Nicaraguans fall to 'crazy sickness'
Evangelical Rev. Kenneth Bushey says the outbreak of a mysterious disease in a remote part of Nicaragua is the work of the devil
TIM ROGERS/FOR THE MIAMI HERALD
Photo By TIM ROGERS
Special to The Miami Herald
BILWI, Nicaragua -- A mysterious illness that's driving some indigenous Nicaraguans to hysteria has authorities scrambling to find answers.
No one is entirely sure why the so-called grisi siknis -- the Miskito term for ''crazy sickness'' -- has returned to this port town on Nicaragua's northern Caribbean coast, but it has residents on edge.
More than 80 cases have been reported here in the past two months, including eight more girls who were afflicted at school April 21. The outbreaks are becoming a daily occurrence in schools, according to regional government authorities.
''We were scared,'' said 11-year-old Ana Stefani, whose Morava J.A.C. school in Bilwi was closed for three days last month after 35 of her classmates were afflicted in the schoolyard. ``The girls were yelling like they were possessed and they were calling out names of other students. Their eyes were closed and their fists were clenched.''
Grisi siknis is a powerful and puzzling cultural-bound syndrome that afflicts Nicaragua's indigenous and ethnic communities, mostly young adolescent Miskito women. Outbreaks have been reported as far back as the early 1800s. Some health experts say the illness is more mental than physical. However, it behaves similar to other viral outbreaks in that it's contagious and can last for months or years.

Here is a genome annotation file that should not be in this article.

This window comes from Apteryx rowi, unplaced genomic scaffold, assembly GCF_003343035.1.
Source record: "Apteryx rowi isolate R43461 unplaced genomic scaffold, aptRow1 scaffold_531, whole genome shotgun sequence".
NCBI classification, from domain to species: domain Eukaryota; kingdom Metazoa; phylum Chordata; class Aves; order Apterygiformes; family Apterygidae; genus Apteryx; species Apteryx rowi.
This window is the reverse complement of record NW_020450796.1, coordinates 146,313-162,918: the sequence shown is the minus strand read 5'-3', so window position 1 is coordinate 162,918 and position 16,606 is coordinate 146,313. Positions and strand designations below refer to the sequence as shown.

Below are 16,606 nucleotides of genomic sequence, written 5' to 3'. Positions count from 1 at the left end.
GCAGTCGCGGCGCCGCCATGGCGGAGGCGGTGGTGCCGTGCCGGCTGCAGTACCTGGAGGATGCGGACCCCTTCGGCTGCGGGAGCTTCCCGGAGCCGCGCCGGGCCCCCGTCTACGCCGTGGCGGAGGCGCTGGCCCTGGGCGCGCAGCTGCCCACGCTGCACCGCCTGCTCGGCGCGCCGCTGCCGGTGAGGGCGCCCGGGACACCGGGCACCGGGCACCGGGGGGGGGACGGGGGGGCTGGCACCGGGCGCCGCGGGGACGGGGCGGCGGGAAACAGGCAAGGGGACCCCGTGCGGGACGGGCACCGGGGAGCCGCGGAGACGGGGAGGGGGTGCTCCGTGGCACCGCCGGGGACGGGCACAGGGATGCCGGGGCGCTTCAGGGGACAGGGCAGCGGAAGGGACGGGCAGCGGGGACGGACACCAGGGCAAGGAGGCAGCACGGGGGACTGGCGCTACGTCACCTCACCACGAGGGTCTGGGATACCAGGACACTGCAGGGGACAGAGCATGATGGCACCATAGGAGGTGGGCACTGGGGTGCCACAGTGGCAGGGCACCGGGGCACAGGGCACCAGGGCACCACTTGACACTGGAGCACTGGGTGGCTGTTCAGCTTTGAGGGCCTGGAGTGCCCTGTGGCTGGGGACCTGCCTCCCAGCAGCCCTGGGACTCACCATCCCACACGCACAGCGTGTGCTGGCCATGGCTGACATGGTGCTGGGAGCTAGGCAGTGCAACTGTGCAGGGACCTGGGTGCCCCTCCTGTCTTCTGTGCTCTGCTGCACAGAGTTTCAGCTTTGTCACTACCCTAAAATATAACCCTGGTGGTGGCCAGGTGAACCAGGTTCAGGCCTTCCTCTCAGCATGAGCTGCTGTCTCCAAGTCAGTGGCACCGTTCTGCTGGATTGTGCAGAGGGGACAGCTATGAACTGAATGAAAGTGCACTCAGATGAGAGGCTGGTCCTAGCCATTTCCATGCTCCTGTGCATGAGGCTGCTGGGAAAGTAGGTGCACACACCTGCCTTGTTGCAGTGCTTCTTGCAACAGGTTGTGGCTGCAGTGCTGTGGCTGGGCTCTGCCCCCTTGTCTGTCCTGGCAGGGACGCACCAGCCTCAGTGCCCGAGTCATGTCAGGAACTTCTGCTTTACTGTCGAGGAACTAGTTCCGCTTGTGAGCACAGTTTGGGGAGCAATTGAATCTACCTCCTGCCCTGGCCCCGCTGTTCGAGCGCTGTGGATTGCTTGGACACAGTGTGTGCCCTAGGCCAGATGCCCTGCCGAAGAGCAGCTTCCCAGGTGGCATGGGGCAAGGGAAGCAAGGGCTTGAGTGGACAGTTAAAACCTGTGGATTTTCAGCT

`THE END OF TIMES'
Residents say it's related to the supernatural: An evangelical reverend says the phenomenon is a sign of ''the end of times'' while a Catholic priest conducts ''preventive exorcisms'' and urges his faithful to pray for protection against demonic forces. And witch doctors are giving children charms to protect them from witchcraft and dwarfs.
Authorities have had to close four schools in recent weeks to prevent widespread panic among students.
''There is more devil than God in the city right now,'' said Rev. Kenneth Bushey, of the Moravian Renovation Evangelical Church, where seven women took ill with grisi siknis during a youth group event last month. ``God is testing our faith.''
While most outbreaks have occurred in remote villages, in the past month there have been some 50 new cases reported in the relatively populous regional capital of Bilwi, and dozens more cases have been reported in neighboring municipalities. Residents here fear the area is on the brink of an epidemic.
José Manzanares, a head of the regional government's department of traditional medicine, said he has asked the central government to take grisi siknis seriously. So far, however, the issue has been regarded by Managua as one of ''Indian craziness,'' Miskito leaders say.
The Sandinista government has not issued a formal response.
''The people feel unprotected,'' Manzanares said. ``The epidemic is getting worse and the government is not prepared to respond to the situation.''
Katie Booton, a nursing student from Nebraska working for a missionary group in the rural Miskito community of Francia Sirpi, said she was recently asked by villagers to transport a young woman with grisi siknis to a nearby health clinic.
''At first she seemed scared, but by the end of the trip she was raging,'' Booton said. ``Three men were struggling to hold her down in the back of the truck, as she tore their shirts. She was screaming and digging her fingernails into her palms.''
Grisi siknis sufferers often experience alternate states of a coma-like trance and indomitable mania, according to witnesses. In the manic stage, victims usually keep their eyes closed and fists clenched with their thumbs tucked underneath their other four fingers, which many interpret as a sign of the dwarf -- evil spirits thought to inhabit the earth, an important part in the indigenous view of the cosmos.